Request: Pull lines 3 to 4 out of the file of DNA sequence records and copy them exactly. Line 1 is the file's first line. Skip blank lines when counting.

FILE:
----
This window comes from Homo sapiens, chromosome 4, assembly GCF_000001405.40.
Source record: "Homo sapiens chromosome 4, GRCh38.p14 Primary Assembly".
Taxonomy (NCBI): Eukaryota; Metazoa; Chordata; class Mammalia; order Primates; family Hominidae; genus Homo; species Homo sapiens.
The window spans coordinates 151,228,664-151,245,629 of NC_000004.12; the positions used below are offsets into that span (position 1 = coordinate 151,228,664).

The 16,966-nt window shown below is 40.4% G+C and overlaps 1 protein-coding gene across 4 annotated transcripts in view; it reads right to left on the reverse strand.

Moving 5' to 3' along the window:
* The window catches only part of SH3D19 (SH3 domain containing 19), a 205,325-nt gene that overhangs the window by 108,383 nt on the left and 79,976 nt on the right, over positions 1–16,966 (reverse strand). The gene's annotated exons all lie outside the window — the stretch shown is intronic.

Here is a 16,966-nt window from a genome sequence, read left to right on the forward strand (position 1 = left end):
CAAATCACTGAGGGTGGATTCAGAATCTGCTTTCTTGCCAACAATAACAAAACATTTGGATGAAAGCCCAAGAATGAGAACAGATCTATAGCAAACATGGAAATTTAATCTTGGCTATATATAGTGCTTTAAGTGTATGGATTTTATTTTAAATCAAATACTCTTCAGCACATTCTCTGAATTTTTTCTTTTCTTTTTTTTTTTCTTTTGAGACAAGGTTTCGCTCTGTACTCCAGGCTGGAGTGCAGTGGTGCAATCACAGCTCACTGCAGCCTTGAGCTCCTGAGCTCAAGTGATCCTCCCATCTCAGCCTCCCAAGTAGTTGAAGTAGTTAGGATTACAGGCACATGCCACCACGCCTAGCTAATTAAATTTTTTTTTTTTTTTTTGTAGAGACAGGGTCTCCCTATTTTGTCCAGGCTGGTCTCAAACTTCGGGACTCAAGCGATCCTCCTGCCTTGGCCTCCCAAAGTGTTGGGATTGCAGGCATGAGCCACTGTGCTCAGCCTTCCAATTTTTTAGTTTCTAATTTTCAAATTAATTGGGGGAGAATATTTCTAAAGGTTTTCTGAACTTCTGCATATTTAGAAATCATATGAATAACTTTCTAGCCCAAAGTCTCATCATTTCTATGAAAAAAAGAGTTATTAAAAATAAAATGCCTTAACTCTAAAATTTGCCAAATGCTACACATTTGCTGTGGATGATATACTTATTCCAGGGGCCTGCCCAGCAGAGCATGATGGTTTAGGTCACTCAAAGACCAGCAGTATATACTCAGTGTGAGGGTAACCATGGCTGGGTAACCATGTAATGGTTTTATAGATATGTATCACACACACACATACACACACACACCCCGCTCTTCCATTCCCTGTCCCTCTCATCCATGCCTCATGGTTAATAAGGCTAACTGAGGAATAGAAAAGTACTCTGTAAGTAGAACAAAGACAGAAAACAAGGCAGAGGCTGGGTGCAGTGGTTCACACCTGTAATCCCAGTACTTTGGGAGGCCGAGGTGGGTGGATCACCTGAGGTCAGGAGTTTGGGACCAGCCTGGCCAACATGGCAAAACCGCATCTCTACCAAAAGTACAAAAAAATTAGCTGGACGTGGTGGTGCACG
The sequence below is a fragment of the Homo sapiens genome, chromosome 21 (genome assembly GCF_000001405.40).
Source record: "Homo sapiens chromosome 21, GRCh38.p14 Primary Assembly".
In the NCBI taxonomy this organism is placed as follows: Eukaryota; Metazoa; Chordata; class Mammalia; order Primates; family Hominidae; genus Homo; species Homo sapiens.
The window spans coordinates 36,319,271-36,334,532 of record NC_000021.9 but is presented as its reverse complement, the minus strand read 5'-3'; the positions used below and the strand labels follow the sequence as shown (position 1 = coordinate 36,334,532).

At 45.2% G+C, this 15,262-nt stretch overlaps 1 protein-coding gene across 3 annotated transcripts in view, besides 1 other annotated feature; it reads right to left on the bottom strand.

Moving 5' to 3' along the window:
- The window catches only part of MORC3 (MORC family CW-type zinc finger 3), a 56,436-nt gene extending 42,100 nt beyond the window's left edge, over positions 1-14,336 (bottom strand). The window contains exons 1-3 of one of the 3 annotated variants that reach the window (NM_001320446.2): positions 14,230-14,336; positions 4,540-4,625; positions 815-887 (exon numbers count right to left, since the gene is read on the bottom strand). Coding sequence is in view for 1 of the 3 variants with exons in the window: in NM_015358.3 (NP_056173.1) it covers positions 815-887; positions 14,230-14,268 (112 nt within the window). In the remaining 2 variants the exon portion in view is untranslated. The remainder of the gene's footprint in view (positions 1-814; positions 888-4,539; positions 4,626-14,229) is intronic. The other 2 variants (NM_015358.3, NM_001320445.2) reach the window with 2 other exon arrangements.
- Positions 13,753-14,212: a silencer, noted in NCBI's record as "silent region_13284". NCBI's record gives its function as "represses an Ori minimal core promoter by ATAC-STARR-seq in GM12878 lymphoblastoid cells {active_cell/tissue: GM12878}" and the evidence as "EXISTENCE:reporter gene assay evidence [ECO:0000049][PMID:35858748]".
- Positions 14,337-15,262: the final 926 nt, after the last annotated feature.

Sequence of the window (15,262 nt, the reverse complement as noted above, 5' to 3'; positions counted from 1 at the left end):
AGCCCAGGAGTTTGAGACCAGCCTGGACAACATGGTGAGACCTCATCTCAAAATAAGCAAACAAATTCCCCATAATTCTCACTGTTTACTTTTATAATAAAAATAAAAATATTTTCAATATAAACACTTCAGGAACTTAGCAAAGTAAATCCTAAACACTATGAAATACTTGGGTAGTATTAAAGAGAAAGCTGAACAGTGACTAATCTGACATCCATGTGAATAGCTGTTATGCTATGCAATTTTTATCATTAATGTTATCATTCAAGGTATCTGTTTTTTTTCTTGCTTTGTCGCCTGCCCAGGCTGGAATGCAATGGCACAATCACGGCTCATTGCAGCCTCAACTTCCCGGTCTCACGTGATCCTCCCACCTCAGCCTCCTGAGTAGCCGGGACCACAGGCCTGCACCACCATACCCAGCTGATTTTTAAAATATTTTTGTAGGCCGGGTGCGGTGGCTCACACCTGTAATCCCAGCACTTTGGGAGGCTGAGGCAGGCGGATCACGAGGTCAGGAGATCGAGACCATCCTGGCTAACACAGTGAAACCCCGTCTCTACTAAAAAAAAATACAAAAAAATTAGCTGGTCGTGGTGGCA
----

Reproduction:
Taxonomy (NCBI): Eukaryota; Metazoa; Chordata; class Mammalia; order Primates; family Hominidae; genus Homo; species Homo sapiens.
The window spans coordinates 151,228,664-151,245,629 of NC_000004.12; the positions used below are offsets into that span (position 1 = coordinate 151,228,664).